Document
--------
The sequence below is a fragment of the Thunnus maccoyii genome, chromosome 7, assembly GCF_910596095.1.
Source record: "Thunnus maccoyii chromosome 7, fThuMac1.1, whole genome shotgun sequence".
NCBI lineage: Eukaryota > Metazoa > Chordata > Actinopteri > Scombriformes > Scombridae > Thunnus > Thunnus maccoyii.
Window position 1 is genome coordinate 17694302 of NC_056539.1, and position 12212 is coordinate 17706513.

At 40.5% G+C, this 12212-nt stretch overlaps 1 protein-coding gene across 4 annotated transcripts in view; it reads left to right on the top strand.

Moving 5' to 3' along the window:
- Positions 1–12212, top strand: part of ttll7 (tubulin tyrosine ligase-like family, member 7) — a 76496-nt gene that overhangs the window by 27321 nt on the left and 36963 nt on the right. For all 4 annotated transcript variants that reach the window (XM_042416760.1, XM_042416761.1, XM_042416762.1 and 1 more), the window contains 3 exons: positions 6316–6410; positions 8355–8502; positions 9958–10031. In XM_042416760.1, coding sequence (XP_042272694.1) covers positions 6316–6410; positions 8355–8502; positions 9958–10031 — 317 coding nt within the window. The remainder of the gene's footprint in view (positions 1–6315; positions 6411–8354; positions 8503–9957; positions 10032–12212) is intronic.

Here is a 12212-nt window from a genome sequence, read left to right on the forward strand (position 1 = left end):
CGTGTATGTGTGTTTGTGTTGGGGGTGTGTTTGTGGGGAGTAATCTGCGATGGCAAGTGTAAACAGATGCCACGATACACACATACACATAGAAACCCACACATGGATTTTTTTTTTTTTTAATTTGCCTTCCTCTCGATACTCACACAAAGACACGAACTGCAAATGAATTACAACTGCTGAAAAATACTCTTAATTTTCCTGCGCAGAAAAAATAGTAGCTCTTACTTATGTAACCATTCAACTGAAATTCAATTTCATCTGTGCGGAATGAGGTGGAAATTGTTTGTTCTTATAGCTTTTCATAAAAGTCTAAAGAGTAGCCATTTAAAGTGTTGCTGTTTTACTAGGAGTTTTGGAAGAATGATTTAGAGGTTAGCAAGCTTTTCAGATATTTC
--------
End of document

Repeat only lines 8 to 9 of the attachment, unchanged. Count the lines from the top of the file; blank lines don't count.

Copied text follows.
Here is a 12212-nt window from a genome sequence, read left to right on the forward strand (position 1 = left end):
CGTGTATGTGTGTTTGTGTTGGGGGTGTGTTTGTGGGGAGTAATCTGCGATGGCAAGTGTAAACAGATGCCACGATACACACATACACATAGAAACCCACACATGGATTTTTTTTTTTTTTAATTTGCCTTCCTCTCGATACTCACACAAAGACACGAACTGCAAATGAATTACAACTGCTGAAAAATACTCTTAATTTTCCTGCGCAGAAAAAATAGTAGCTCTTACTTATGTAACCATTCAACTGAAATTCAATTTCATCTGTGCGGAATGAGGTGGAAATTGTTTGTTCTTATAGCTTTTCATAAAAGTCTAAAGAGTAGCCATTTAAAGTGTTGCTGTTTTACTAGGAGTTTTGGAAGAATGATTTAGAGGTTAGCAAGCTTTTCAGATATTTC